From the Courts
February 14, 2014
British national sentenced to two years on exportation, conspiracy charges

Nathan Smith, the British national who was nabbed at the E.T. Joshua Airport with liquid cocaine in three beverage cans was yesterday, sentenced to two years imprisonment.{{more}}

Smith, 23, of Kent, England, pleaded guilty to attempting to export 1,235 grams of cocaine on July 24, 2013, at the E.T. Joshua Airport. He was also charged with possession of 1,235 grams of cocaine with intent to supply.

His charges also included, that between July 1 and July 24, 2013, at Prospect, he did agree with Lisa Hooper of Campden Park, and others, that a course of conduct be pursued which, if the agreement was carried out in accordance with their intentions, would necessarily amount to, or involve the commission of the offence of exportation of a controlled drug – to wit 1,235 grams of cocaine.

On the possession charge, Chief Magistrate Sonya Young sentenced Smith to two years imprisonment, as well as one year each on the exportation and conspiracy charge.

The sentences are to run concurrently.

Before Smith’s sentence, senior forensic scientist, Antoinette Fraser was called to explain how liquid cocaine is different from cocaine in its solid form.

According to Fraser, cocaine in its liquid form is used mostly for concealment purposes. She added that if differs physically from the white powder substance, but noted that all the characteristics are the same.

“To get it in its liquid form, you use basic chemistry. The powder is dissolved into a solution where you get it in its liquid form….To get it back to its original form, you do a basic extraction,” Fraser explained.

She added that the extraction is a multi-step process, where the cocaine is dissolved in liquid.

“You precipitate out the white substance and you do a drying process and that is how you get the white powder,” Fraser further explained.

In mitigation, Smith’s lawyer Grant Connell told the court that his client came to St Vincent, on July 11, 2013, on what supposed to be a holiday.

Connell told the court that Smith was given the plane ticket by his girlfriend’s father. “He was supposed to travel with his girlfriend and two children, but two days before they could not come.”

According to Connell, Smith was supposed to come here to collect samples of drinks.

He said, Lisa Hooper, who is also facing charges in connection with the same incident, picked up Smith at the airport and paid for his accommodation at Hotel Alexandrina, in Prospect.

“He pleaded guilty and did not waste the court’s time. He is remorseful for his actions and cooperated with the police from the the inset. He’s a young man who was duped into doing something very, very stupid… When he was given the cans, he asked if it was only three,” Connell added.

Continuing his lengthy mitigation, Connell said that his client is not an “experienced mule” and that he was offered a trip to the Caribbean.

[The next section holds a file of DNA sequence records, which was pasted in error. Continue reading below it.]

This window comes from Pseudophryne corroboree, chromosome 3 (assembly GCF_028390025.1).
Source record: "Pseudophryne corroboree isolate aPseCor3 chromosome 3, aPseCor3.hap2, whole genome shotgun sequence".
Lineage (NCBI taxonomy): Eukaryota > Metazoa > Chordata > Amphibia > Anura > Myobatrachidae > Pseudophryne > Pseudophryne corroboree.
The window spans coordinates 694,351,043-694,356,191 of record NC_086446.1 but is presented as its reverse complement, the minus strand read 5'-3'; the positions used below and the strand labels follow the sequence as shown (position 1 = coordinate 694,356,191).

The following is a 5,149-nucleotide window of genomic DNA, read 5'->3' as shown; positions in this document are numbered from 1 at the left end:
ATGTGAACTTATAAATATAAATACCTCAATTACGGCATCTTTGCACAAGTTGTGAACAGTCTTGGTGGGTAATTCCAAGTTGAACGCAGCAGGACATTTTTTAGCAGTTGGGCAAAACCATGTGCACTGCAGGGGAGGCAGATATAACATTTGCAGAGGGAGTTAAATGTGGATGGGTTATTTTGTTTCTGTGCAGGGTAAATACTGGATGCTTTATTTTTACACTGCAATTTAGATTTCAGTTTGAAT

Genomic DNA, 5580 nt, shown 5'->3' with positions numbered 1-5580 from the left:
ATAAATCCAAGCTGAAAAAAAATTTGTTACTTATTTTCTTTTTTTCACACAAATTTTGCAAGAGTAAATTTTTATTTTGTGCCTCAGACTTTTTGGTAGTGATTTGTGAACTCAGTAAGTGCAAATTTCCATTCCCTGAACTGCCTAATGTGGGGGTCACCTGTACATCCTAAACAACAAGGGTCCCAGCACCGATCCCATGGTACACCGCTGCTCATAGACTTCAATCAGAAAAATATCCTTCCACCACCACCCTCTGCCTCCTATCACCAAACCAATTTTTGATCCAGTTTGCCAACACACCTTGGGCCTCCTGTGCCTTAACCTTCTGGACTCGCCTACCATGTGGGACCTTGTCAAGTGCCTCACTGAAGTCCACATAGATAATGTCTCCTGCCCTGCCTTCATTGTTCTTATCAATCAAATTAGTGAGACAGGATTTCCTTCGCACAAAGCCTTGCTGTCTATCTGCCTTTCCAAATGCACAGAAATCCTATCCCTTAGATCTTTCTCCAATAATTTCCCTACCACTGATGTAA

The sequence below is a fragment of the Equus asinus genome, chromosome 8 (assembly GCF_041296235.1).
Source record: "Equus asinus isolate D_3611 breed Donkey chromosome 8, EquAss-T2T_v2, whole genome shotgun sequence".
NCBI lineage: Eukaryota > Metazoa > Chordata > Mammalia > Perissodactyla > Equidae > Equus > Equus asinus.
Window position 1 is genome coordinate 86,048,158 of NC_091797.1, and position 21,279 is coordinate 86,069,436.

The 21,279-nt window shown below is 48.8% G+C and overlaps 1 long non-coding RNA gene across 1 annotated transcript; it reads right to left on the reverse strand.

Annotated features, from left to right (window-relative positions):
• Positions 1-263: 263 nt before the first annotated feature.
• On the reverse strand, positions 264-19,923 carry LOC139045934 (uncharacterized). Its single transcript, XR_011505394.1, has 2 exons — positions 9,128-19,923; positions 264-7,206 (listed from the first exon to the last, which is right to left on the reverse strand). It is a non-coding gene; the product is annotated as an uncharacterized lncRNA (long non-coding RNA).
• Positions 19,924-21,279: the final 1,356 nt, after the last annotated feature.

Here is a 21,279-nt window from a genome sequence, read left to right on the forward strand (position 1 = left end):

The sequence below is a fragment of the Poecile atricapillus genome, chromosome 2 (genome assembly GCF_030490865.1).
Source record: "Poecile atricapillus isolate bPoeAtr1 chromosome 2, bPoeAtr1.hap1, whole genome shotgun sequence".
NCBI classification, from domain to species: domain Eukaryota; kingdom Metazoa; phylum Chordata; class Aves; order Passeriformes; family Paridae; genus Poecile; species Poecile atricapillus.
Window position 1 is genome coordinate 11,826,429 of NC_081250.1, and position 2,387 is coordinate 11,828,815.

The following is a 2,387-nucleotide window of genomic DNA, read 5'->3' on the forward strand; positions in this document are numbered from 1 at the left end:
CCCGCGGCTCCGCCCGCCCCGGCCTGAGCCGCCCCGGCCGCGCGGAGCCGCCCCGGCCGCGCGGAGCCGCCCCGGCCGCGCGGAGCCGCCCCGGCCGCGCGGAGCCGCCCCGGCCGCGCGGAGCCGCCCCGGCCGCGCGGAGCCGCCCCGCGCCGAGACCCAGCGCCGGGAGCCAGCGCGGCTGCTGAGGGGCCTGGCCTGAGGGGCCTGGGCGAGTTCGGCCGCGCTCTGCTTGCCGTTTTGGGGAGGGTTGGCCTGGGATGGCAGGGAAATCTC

He asked the court to take into consideration, Smith’s age, the fact that it was his first offence, time spent on remand and asked that a financial penalty be imposed.

When the Chief Magistrate asked Smith if he ever travelled outside the UK, Smith said he has only been to France.

“The thing that has be confounded me and made it more bewildering, is why SVG?”

The magistrate said the only time he travelled outside of Europe, it was to deal with cocaine in SVG.

“That is confusing to me. They were in soda cans, well sealed and that scared the daylights out of me,” Young disclosed.

“When I see concealment, especially of cocaine, it means we are making steps in concealment. I believe you came here specifically to act as a mule and that doesn’t sit well with me. When I sentence, it is to serve as a deterrent,” Young said.

The magistrate said she listened to Connell’s submissions, but noted that she could not overlook the aggravating factors.

“There is conspiracy, attempt to export and possession; I can’t fine you,” Young said.

Only July 24, at about 5:30 a.m., Police Constable 272 John of the Narcotics Unit, acting on information, went to the airport.

On arrival, John saw when Smith cleared immigration and security officials. John then requested a search on his person, but nothing illegal was found.

John then questioned Smith about his luggage and subsequently escorted Smith to retrieve his suitcase from the baggage section.

In his luggage, three aluminium cans wrapped in separate pieces of clothing were found.

The three sealed cans bore the labels Vita malt, Presidente and Hairoun, all local products.

John then weighed the cans and observed that the weight amounted to more than the 12 ounces stated on the labels.

Two of the cans weighed 14 ounces each and the other 15.

This aroused John’s suspicion and when he opened the cans, he saw brown, oily substance flowing from them.

Smith confessed that Hooper was the person who brought the cans for him, while he was staying at the hotel.